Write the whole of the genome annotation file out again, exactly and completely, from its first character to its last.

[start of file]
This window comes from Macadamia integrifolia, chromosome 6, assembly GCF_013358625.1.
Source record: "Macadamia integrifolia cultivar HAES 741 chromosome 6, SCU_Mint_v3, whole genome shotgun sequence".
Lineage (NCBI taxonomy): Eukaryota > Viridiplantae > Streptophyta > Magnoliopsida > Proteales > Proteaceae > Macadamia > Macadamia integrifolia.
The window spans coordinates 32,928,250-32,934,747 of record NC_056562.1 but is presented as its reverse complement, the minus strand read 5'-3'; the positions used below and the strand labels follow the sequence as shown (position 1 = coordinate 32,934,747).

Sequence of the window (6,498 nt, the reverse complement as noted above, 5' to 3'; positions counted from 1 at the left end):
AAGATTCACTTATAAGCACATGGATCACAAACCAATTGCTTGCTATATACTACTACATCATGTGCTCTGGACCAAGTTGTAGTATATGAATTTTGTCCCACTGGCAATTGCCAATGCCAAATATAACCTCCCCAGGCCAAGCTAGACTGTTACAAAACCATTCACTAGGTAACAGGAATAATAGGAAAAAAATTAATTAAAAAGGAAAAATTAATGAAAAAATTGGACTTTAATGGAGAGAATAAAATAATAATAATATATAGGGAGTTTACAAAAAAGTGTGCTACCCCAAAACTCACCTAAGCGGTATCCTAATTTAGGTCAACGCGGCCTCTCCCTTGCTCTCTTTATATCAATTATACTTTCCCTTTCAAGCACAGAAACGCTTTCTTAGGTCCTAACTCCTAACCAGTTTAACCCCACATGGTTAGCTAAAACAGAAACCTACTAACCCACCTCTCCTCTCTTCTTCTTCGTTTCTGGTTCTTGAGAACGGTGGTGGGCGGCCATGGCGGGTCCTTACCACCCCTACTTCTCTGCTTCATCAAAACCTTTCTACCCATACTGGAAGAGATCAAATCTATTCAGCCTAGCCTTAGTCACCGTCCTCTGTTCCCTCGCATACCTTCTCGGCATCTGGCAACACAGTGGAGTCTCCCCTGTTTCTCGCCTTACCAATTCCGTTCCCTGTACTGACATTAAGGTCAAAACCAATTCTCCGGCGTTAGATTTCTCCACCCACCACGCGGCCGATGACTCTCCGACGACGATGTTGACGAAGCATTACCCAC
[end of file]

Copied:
This window comes from Macadamia integrifolia, chromosome 6, assembly GCF_013358625.1.
Source record: "Macadamia integrifolia cultivar HAES 741 chromosome 6, SCU_Mint_v3, whole genome shotgun sequence".
Lineage (NCBI taxonomy): Eukaryota > Viridiplantae > Streptophyta > Magnoliopsida > Proteales > Proteaceae > Macadamia > Macadamia integrifolia.
The window spans coordinates 32,928,250-32,934,747 of record NC_056562.1 but is presented as its reverse complement, the minus strand read 5'-3'; the positions used below and the strand labels follow the sequence as shown (position 1 = coordinate 32,934,747).

Sequence of the window (6,498 nt, the reverse complement as noted above, 5' to 3'; positions counted from 1 at the left end):
AAGATTCACTTATAAGCACATGGATCACAAACCAATTGCTTGCTATATACTACTACATCATGTGCTCTGGACCAAGTTGTAGTATATGAATTTTGTCCCACTGGCAATTGCCAATGCCAAATATAACCTCCCCAGGCCAAGCTAGACTGTTACAAAACCATTCACTAGGTAACAGGAATAATAGGAAAAAAATTAATTAAAAAGGAAAAATTAATGAAAAAATTGGACTTTAATGGAGAGAATAAAATAATAATAATATATAGGGAGTTTACAAAAAAGTGTGCTACCCCAAAACTCACCTAAGCGGTATCCTAATTTAGGTCAACGCGGCCTCTCCCTTGCTCTCTTTATATCAATTATACTTTCCCTTTCAAGCACAGAAACGCTTTCTTAGGTCCTAACTCCTAACCAGTTTAACCCCACATGGTTAGCTAAAACAGAAACCTACTAACCCACCTCTCCTCTCTTCTTCTTCGTTTCTGGTTCTTGAGAACGGTGGTGGGCGGCCATGGCGGGTCCTTACCACCCCTACTTCTCTGCTTCATCAAAACCTTTCTACCCATACTGGAAGAGATCAAATCTATTCAGCCTAGCCTTAGTCACCGTCCTCTGTTCCCTCGCATACCTTCTCGGCATCTGGCAACACAGTGGAGTCTCCCCTGTTTCTCGCCTTACCAATTCCGTTCCCTGTACTGACATTAAGGTCAAAACCAATTCTCCGGCGTTAGATTTCTCCACCCACCACGCGGCCGATGACTCTCCGACGACGATGTTGACGAAGCATTACCCAC